Nation/World

Michigan school shooting suspect talked in video about killing students before rampage, authorities say

OXFORD, Mich. — The 15-year-old charged in the killings of four of his Oxford High School classmates recorded videos on his cellphone the night before the shootings and wrote in a journal recovered in his backpack of plans to shoot and kill students, authorities said Wednesday.

School officials spoke with Ethan Crumbley on Monday over “concerning” classroom behavior and discussed the issue again with him and his parents in the hours before Tuesday’s alleged rampage, Oakland County Sheriff Michael Bouchard said.

Just before 1 p.m. Tuesday, Crumbley allegedly emerged from a school bathroom armed. Prosecutors said he then “methodically and deliberately” walked down a hallway before he began shooting at students and a teacher at close range. Bouchard said Crumbley’s alleged actions were seemingly random, based on video footage he and other investigators reviewed.

Four students died and seven others were injured. Bouchard said Crumbley fired 30 rounds from a Sig Sauer 9 mm semi-automatic pistol inside the school during the five-minute ordeal.

“Witnesses said he was tugging on doors. We know from visible evidence he shot through doors,” Bouchard said.

Crumbley was arraigned as an adult Wednesday in a Rochester Hills courtroom, where he stood mute on the charges during a virtual hearing. Judge Nancy Carniak of the 52nd District Court entered a not guilty plea on his behalf. Scott Kozak, an attorney who appeared on the defendant’s behalf, only said: “My client is standing mute and we’re asking the court to enter a not guilty plea.”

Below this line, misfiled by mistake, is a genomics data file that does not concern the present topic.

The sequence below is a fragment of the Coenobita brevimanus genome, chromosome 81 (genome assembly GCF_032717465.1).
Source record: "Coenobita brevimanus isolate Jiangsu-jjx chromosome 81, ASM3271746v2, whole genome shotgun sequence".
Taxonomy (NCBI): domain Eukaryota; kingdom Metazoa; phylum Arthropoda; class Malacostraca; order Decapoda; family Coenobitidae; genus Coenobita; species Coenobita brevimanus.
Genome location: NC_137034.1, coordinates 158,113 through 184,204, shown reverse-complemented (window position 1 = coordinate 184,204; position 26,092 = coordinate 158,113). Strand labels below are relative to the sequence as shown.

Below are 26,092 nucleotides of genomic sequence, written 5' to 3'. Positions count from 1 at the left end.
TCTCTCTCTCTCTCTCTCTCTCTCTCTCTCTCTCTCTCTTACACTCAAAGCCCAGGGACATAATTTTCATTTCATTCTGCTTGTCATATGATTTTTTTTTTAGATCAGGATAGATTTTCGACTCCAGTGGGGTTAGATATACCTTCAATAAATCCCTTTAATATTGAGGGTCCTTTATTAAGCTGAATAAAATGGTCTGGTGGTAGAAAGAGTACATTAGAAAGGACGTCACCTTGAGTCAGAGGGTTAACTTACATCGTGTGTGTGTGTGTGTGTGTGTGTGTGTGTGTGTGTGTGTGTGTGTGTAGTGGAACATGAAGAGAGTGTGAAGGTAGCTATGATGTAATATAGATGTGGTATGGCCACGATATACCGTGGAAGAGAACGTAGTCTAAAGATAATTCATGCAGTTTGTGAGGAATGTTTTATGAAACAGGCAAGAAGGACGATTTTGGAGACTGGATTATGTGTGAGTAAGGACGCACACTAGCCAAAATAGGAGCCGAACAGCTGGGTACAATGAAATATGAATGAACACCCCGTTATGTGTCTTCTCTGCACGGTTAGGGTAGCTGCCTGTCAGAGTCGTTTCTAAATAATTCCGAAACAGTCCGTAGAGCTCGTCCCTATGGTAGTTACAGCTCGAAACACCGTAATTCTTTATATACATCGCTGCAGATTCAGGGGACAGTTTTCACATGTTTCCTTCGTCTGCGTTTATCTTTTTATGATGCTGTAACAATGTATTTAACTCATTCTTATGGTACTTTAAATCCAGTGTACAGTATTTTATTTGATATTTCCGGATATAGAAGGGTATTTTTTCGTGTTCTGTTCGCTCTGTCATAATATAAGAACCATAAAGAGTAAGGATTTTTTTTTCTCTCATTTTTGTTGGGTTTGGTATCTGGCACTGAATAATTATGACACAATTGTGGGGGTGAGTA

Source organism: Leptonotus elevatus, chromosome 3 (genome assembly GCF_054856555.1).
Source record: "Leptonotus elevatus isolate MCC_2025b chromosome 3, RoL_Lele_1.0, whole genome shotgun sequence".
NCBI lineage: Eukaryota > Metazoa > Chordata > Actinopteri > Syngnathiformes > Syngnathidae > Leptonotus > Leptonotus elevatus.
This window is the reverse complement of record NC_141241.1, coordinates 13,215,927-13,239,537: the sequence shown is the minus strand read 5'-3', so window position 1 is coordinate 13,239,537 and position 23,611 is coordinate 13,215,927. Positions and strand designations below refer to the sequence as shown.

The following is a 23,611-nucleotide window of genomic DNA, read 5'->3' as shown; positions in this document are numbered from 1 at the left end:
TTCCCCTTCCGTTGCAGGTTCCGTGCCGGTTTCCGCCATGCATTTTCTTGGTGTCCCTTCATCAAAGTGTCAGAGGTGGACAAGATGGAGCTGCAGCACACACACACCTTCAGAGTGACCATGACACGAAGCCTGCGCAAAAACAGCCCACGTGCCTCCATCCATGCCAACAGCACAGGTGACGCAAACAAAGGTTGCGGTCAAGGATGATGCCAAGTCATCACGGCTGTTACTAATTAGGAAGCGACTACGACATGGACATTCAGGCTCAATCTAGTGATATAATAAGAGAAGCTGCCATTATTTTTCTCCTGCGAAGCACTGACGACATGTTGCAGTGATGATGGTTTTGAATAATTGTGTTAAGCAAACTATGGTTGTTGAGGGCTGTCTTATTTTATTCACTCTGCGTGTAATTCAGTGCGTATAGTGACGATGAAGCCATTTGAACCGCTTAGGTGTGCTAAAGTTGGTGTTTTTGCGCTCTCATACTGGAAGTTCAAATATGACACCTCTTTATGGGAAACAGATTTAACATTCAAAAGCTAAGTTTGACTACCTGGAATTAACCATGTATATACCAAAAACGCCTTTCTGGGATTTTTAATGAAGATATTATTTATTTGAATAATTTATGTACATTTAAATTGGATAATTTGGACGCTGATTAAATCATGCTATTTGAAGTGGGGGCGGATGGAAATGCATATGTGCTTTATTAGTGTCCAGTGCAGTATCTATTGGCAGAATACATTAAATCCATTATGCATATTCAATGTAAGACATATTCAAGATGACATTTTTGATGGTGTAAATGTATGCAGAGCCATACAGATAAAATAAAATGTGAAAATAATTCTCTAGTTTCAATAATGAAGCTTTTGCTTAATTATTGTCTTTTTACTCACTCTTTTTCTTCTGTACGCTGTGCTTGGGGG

Crumbley is being held without bond at the Oakland County Jail after he was transferred from Children’s Village, a juvenile detention facility in Pontiac, following his arraignment.  Kozak objected to the transfer, noting “these are all allegations and he has not been found guilty.”

In the aftermath, investigators found shattered shell casings, bloodstains in the hallway, classroom windows shattered and doors that had been shot through.

“It was horrific. As a police officer, you see terrible, terrible things,” Bouchard said. “It’s coldhearted. Absolutely brutal and coldhearted.”

The school had no prior disciplinary or behavioral complaints involving Crumbley and there were no reports that he had faced bullying, the sheriff added.